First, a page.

Will Bruins have another fight on their hands?

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Will Bruins have another fight on their hands?

By Joe Haggerty
CSNNE.com

BOSTON What to do for an encore after the two most heated NHL rivals produced 182 combined penalty minutes, 45 penalties, 13 fighting majors, 14 goals and one pretty amusing goalie fight their last time out?

Thatll be the question for both the Bruins and the Canadiens when they tangle for their final regular-season game at the Bell Centre Tuesday night with much more than machismo and bragging rights on the line.

It was pretty crazy, said Milan Lucic. Especially that second period with eight goals scored, and four for each side. I remember watching the highlights later and hearing Jack Edwards, the Bruins' play-by-play announcer on NESN say Mercy. It was fun to be in, and I know our fans talk about it and remember it.

Obviously there were some things we did great like sticking up for each other and being team tough. But moving forward we still have to do the same things: be smart, be team tough and do what helped us last game in establishing a lead and setting the right tone.

The Habs have righted their ship with four wins in a row after the Bruins truly rocked their world with the thrashing at the Garden, and its clear theres an overwhelming desire for payback on Montreal minds.

Belmont, Mass., native Paul Mara has played for both teams, but wasnt a member of either organization when Boston and Montreal played their bloody match. Mara's a Canadien now, having been acquired by Montreal from Anaheim a few days after that game, and it sounds like he wants a piece of the Bs this time around.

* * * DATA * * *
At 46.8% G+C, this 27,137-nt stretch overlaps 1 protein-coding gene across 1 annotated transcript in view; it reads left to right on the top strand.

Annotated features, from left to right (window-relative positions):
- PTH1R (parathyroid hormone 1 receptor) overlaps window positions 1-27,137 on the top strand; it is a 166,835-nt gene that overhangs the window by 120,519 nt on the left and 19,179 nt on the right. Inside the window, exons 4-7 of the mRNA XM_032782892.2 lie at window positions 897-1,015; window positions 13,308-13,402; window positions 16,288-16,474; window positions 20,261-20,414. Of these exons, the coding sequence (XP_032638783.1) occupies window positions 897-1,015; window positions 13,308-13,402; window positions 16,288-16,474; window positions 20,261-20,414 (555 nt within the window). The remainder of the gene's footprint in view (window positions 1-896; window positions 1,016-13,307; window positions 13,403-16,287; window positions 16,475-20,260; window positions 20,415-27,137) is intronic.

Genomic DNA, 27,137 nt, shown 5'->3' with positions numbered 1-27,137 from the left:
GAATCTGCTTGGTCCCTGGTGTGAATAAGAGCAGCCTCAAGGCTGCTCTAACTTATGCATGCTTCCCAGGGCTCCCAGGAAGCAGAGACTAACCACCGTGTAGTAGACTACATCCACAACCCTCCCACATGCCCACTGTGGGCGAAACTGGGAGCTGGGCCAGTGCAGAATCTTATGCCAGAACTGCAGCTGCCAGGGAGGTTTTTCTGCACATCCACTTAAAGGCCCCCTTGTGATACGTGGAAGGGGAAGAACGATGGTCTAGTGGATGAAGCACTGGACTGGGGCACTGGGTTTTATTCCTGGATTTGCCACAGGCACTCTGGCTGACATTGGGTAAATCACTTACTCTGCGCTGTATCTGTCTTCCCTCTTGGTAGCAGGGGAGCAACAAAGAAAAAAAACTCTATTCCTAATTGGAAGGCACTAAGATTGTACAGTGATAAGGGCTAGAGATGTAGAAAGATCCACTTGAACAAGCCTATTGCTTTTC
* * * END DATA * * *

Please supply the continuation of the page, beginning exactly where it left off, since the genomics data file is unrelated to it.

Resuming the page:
"I know where I was exactly. I was in the locker room in Vancouver watching that game unfold and wishing so bad I was playing in it," said Mara to reporters.

Theres an admission among the Canadiens, however, that playing a finesse, skill game is the way for Montreal to do damage.

"First and foremost we want a win. We're chasing these guys in our division," said Mara. "But at the same time we have to take a stand and show them we're not going to back down."

Priority number one for Montreal should be cutting into the Bruins' five-point lead in the Northeast Division. The Canadiens have won three of the four meetings between the teams this season . . . but one of those defeats provided Boston with a turning point in its season.

It was the third-period meltdown in Montreal on Jan. 8 that embarrassed a Bruins team spinning its wheels in the first few months of the season. They collected themselves in Pittsburgh the following day and have gone a sterling 17-7-1 since that gut punch of a defeat by the Habs in their raucous home building.

Tuesday night will be Bostons first game back since crumbling under the pressure.

Of course, the Black and Gold have been buoyed by a series of trades that strengthened the roster. But it was clear Boston had also changed seasonal course prior to the deals. The B's now sit in the NHLs top five in goals for and goals against this season, and are one of the hottest teams in the league while taking points in each of their last eight games.

With a win, it's possible for the Bruins to move into a tie for first place in the Eastern Conference with the Flyers.

Its a big two points for each team, said Shawn Thornton, who pummeled Roman Hamrlik in the last meeting in Boston and received criticism in Montreal for fighting a non-fighter despite a Hamrlik punch to the face that opened things up. Theyre trying to catch us, and were trying to catch the team up above us. Well play the tough brand of hockey that we usually do, but were also going to have to be disciplined. Thats not an easy building to do that in.